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Timer Service

4GL Legacy

Progress 4GL does not provide an internal solution for scheduling tasks at a fixed interval. Instead, it bundles a timer service in the form of an ActiveX object, making the solution available only for applications running on Windows OS. Because of the overhead of loading the ActiveX, the operation is statically hardcoded by Progress App Builder application.

FWD Implementation Details

FWD is a cross-platform application and avoids the use the old ActiveX technology. Instead FWD offers a timer service written in pure java. This makes pieces of code that were limited to run only on Windows in 4GL to be also available on other platforms after FWD conversion. From the behavioural point of view, the FWD solution is identical to PSTimer Activex:
  • the interval is set in milliseconds;
  • the scheduler is active only if enabled = yes;
  • new callback procedure can be designed while timer is active;
  • setting a new interval will abort the current schedule and restart timer for new value.

The PSTimer extension is written on COM invocation framework, so the FWD PSTimer will expose a virtually similar interface to the legacy PSTimer.

The PSTimer objects can be accessed in two ways in FWD, one for each interface the object implement.

Using the ComObject interface.

This is the legacy mode, the way the converted code accesses PSTimer objects. All code is converted, including the management of the invisible CONTROL-FRAME widget. As in legacy 4GL, objects are accessed using a COM-HANDLE variable. The only way to acquire it is using the COM-HANDLE attribute of a CONTROL-FRAME. You can communicate with a PSTimer object by accessing the COM-properties and COM-methods.
Common code like

DEFINE VARIABLE myCOM AS COM-HANDLE NO-UNDO.
myCOM = CtrlFrame:COM-HANDLE.
myCOM:PSTimer:INTERVAL = 5 * 1000.
v1 = myCOM:PSTimer:ENABLED.

is converted into following java code:
comhandle myCom = TypeFactory.comhandle();
myCom.assign(ctrlFrame.unwrapControlFrame().getComHandle());
myCom.chain("PSTimer").setProperty("INTERVAL", multiply(5, 1000));
v1.assign(myCom.chain("PSTimer").getProperty("ENABLED"));

This mode is discouraged and is provided to allow conversion in the absence of the extension hints (see below).

Using the FWDTimer interface

Objects are accessed using a HANDLE variable. They are created using the special syntax available in PSTimer FWD extension:

DEFINE VARIABLE th AS HANDLE.

CREATE TIMER th
   ASSIGN
      INTERVAL = 1000
      ENABLED = yes
      CALLBACK = "Timer-Tick" 
   END.

A PSTimer object can be handled using its attributes and methods, the same way like a standard widget. This is the preferred way to manually write code that access the FWD timer service.

To instruct the conversion to use this mode, there is a special step when converting 4GL code that loads PSTimer ActiveX-es. The Progress App Builder application uses a dedicated file type (*.wrx) to store the initial values of the ActiveX properties. Because the file is binary, FWD cannot use it. Instead a xml text file is used to pass the initial values to FWD conversion. The values will be hardcoded into generated java sources. The ext-hints file has the following syntax:

<extension>
   <wrx-section <wrx-section name="CtrlFrame" com-type="PSTimer"/>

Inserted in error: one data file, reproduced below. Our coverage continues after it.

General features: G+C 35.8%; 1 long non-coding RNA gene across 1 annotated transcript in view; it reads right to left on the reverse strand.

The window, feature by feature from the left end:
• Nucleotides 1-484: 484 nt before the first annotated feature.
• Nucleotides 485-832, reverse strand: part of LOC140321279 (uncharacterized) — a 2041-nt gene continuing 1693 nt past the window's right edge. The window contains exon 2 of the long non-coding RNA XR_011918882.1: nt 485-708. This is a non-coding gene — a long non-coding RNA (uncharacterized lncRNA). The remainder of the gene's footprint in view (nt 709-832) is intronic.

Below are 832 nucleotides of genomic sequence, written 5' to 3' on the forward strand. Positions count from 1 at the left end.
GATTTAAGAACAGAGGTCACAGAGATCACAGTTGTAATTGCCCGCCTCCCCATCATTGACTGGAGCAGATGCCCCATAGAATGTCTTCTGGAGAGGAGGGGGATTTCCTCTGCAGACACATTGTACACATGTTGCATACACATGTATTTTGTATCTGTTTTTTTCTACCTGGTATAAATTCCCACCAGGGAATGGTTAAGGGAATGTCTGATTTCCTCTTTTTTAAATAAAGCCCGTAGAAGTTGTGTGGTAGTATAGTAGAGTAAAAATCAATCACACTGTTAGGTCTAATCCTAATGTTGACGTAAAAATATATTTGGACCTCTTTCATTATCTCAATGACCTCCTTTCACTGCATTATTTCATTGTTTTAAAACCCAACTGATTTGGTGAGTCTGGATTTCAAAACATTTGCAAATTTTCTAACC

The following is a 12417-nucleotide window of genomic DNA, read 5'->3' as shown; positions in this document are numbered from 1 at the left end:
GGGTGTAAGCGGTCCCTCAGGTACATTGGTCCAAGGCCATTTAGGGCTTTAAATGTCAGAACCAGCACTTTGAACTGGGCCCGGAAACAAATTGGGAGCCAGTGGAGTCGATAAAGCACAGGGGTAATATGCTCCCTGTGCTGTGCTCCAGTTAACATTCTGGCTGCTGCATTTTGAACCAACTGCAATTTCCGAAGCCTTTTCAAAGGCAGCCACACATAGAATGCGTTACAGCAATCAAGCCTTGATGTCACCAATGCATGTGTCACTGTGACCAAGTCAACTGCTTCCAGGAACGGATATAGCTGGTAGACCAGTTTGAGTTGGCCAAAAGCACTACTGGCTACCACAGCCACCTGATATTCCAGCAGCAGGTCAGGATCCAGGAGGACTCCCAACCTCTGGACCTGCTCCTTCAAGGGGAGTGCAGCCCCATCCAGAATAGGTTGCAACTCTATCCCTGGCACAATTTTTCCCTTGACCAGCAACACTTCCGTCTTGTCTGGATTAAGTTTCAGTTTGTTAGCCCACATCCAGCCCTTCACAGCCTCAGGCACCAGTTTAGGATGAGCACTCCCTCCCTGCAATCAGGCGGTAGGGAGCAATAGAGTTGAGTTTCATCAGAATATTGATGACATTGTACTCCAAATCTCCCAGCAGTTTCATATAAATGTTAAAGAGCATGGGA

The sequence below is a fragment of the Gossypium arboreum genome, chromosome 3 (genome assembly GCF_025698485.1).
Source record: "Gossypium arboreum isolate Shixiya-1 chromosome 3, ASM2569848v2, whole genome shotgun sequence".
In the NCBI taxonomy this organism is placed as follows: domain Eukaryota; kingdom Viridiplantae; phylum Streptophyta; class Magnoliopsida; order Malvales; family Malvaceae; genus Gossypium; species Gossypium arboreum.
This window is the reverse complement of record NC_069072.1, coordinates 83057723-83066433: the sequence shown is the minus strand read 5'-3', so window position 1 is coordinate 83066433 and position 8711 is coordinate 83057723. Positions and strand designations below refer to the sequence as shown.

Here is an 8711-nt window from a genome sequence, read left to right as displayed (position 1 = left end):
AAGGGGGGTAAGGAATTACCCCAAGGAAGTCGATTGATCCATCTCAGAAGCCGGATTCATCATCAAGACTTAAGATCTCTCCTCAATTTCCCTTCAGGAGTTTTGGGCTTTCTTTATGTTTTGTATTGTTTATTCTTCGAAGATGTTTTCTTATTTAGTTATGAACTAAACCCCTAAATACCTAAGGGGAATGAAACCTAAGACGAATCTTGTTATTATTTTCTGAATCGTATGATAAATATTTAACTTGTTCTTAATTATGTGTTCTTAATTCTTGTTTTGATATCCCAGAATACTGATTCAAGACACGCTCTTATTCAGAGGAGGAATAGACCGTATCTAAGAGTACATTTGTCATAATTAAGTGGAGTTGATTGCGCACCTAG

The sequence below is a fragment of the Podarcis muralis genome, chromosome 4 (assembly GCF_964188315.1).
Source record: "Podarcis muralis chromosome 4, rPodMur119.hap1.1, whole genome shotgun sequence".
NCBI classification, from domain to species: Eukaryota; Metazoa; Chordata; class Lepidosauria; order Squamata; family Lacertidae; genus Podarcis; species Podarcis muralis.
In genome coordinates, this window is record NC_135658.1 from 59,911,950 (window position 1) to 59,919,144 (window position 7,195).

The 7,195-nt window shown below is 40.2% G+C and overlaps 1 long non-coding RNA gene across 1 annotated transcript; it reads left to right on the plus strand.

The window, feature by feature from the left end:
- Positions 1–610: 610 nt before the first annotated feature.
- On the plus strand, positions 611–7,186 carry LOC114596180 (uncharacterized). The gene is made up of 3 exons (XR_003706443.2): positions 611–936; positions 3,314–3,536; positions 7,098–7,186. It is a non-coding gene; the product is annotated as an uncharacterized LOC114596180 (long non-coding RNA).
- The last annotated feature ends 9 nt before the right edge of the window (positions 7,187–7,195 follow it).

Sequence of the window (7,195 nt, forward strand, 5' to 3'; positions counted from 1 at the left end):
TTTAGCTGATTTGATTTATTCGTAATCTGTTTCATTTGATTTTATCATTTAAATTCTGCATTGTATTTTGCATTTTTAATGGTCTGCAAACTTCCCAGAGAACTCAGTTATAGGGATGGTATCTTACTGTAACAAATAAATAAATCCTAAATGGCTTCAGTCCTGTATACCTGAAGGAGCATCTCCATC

</extension>

For each timer, (in case there are multiple PSTimer instances within the same procedure) the contained wrx-section is declared. The interval and enabled initial properties must be extracted from *.wrx and assigned in 4GL code (use FWD-VERSION preprocessor variable to make the assignment only in FWD). Since the *.wrx file is not needed in the converted application and it is typically not deployed, make sure the call to searchPath is removed, again with the help of FWD-VERSION.

After conversion, the code for a timer with the above hints will look like this:

   chCtrlFrame.assign(ctrlFrame.unwrapControlFrame().getComHandle());
   uibS.assign(chCtrlFrame.call("LoadControls", ComParameter.input(ocxfile), ComParameter.input("PSTimer")));
   chCtrlFrame.chain("PsTimer").setProperty("interval", new integer(1000));
   chCtrlFrame.chain("PsTimer").setProperty("enabled", new logical(true));

As expected, the timer is active from the moment of creation (enabled = yes) and will asynchronously call CtrlFrame.PSTimer.Tick procedure each second (interval = 1000).

Although the syntax for these objects is similar:

th:INTERVAL = 3000.
v1 = th:ENABLED.

in the converted code the unwrapping specific to the extension is clearly visible:

chCtrlFrame.chain("PsTimer").setProperty("interval", new integer(1000));
v1.assign(chCtrlFrame.chain("PsTimer").getProperty("enabled"));

Exposed interface

Although the FWD Timer Extension accesses timer much like the 4GL accesses the bundled ActiveX, the PSTimer object does not expose the exact interface. The common properties are the most important and are not changed from the legacy:
  • interval - (expressed in milliseconds) sets the time interval between two calls to callback procedure. If set to 0 the timer is disabled.
  • enabled - sets whether the timer is active. If not active, the timer will not fire (call the designed callback procedure).
Here are the differences:
  • the management of the CONTROL-FRAME was dropped. This has the benefit of reducing the clutter in the generated code;
  • and useless AboutBox method was dropped;
  • FWDTimer interface introduces the Callback attribute which allows to set the callback procedure directly, instead of indirectly setting the name attribute in the CONTROL-FRAME widget. It improves the flexibility by allowing any procedure to be set instead of the constrained <CtrlFrameName>.PSTimer.Tick;
  • two new utility methods were added:
    • Start - starts the timer if interval is set and
    • Cease - stops the timer.

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